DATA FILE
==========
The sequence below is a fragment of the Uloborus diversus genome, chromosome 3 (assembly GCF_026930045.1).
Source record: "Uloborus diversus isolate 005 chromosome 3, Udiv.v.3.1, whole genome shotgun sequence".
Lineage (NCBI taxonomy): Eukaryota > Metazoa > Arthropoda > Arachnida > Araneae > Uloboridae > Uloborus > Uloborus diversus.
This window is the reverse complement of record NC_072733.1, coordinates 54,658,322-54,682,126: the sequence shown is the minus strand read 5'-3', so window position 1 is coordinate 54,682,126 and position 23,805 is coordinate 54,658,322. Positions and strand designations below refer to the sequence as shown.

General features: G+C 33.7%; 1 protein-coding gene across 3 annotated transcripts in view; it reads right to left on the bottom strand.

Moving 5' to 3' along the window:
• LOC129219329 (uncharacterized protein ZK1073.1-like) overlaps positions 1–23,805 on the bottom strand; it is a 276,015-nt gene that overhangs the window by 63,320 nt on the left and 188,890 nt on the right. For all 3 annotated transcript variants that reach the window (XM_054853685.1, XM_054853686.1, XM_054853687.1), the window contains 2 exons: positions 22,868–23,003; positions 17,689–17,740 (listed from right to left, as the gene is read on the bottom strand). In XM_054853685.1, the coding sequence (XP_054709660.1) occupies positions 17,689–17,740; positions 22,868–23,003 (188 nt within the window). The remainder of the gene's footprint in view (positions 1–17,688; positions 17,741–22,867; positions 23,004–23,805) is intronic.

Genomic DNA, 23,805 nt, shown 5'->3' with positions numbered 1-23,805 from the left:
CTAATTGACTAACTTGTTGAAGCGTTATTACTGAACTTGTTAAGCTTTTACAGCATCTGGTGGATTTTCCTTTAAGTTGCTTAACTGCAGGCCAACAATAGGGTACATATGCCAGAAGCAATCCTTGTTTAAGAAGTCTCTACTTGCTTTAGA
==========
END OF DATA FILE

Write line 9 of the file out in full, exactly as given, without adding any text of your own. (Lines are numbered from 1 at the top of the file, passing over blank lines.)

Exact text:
CTAATTGACTAACTTGTTGAAGCGTTATTACTGAACTTGTTAAGCTTTTACAGCATCTGGTGGATTTTCCTTTAAGTTGCTTAACTGCAGGCCAACAATAGGGTACATATGCCAGAAGCAATCCTTGTTTAAGAAGTCTCTACTTGCTTTAGA